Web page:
LONDON (AP) — A documentary about singer Amy Winehouse has won an Academy Award, but her father isn't celebrating.
Mitch Winehouse said Tuesday that it's "fantastic" that people still love his daughter, who died of alcohol poisoning in 2011 at age 27.
But he says Asif Kapadia's film "Amy," which won the best-documentary Oscar on Sunday, "has no bearing on her life, apart from the fact she was born and unfortunately she passed away — everything in between is basically fabricated."
Mitch Winehouse has been a vocal critic of the film since its premiere at the Cannes Film Festival in May. He told The Associated Press that he "went mad — I was throwing things at the screen" when he first saw Kapadia's documentary, which includes interviews with friends, family members and fellow musicians.
The documentary suggests that people close to Amy — and the media — unwittingly contributed to her struggles with addiction and fame. The soul diva, whose 2006 album "Back to Black" won five Grammy Awards, battled drug and alcohol abuse for years before her death.
Some viewers have criticized her father for appearing to deter her from going to rehab. He said that impression is inaccurate.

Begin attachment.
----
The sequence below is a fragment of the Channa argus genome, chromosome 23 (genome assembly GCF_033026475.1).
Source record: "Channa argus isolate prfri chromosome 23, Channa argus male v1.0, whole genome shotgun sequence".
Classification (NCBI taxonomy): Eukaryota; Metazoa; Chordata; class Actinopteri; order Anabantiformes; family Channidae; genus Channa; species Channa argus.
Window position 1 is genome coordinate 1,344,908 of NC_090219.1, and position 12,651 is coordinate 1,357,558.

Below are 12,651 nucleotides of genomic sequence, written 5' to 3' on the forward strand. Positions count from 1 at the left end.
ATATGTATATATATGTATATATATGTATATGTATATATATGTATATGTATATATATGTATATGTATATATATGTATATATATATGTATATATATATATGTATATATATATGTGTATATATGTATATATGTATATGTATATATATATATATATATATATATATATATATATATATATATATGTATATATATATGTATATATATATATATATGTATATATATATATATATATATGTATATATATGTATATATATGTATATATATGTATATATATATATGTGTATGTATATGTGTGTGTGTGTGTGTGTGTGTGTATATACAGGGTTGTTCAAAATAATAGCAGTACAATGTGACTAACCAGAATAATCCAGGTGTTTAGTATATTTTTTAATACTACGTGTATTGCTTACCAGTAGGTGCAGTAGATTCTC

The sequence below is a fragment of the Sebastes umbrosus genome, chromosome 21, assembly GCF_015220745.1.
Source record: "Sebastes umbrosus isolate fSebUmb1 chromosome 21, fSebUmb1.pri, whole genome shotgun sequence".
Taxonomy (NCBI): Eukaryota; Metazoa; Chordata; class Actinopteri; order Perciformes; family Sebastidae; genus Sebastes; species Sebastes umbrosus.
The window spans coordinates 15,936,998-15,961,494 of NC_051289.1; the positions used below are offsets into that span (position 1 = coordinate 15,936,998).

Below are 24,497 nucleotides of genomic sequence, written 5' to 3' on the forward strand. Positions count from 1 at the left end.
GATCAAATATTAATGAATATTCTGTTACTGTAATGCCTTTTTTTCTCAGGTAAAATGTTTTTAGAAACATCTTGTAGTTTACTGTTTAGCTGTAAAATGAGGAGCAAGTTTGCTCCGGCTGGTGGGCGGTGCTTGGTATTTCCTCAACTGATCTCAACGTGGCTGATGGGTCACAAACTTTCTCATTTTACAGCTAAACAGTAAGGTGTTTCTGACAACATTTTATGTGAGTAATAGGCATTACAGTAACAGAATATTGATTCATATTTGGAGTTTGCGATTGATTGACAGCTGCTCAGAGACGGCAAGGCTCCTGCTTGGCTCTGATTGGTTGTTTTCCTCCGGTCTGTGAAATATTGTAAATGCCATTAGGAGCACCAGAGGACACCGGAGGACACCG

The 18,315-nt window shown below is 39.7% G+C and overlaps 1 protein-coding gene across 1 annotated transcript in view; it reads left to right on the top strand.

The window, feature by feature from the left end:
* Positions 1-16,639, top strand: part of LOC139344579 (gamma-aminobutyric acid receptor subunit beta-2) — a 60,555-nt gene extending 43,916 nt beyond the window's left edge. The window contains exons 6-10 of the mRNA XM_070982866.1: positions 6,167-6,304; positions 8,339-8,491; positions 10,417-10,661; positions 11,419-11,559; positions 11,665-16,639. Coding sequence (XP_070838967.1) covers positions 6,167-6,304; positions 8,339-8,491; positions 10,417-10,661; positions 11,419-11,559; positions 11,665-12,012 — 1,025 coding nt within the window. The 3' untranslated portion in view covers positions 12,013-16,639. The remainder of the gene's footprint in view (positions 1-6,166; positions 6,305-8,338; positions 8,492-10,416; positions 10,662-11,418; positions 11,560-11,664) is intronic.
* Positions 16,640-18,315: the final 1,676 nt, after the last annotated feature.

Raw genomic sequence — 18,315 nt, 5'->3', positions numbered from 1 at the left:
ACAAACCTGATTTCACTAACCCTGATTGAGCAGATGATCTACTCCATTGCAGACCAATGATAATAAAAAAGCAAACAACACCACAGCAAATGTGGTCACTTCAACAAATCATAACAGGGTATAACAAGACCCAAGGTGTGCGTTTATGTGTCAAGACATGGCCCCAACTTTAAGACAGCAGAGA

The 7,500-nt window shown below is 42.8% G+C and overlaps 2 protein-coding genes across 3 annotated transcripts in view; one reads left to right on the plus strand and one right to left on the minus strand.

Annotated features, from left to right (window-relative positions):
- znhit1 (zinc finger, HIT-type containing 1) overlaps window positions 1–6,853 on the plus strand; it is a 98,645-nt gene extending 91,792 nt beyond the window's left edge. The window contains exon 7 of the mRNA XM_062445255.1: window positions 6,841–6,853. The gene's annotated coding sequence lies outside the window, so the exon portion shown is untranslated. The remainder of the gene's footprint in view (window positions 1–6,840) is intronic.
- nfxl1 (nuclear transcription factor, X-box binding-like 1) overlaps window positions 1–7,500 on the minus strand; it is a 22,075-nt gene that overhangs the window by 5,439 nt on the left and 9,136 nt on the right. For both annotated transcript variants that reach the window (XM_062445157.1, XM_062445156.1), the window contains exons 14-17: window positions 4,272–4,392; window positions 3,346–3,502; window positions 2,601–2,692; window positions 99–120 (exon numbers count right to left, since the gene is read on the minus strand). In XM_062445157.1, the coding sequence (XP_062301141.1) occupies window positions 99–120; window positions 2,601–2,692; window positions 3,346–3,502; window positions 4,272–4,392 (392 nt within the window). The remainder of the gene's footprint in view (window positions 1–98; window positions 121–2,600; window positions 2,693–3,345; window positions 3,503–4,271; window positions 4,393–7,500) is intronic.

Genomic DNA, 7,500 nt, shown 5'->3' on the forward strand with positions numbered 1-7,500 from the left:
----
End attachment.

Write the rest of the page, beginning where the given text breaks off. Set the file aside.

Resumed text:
"We did our best in our own way as a family to nurture Amy and to help her," he said.
"You know, maybe there were times I could've been stronger, but when you love someone you love someone and that's the bottom line."
Winehouse claims the documentary paints his daughter as having "a lonely, sad and very unhappy last three years." He says nothing could be further from the truth.
"She had a wonderful boyfriend, they were planning to get married, they were planning to have children," he said. "She had wonderful friends. I'm not talking about the dregs of society that I used to go around and throw out in 2007-2008 — these were wonderful people that were with her."
Winehouse says he plans his own film about his daughter — under the working title "Letter to Amy" — which will feature friends, family, fans and famous people sharing letters, poems, songs or messages to the late singer.
Associated Press writers Zara Eldridge and Jill Lawless contributed to this report.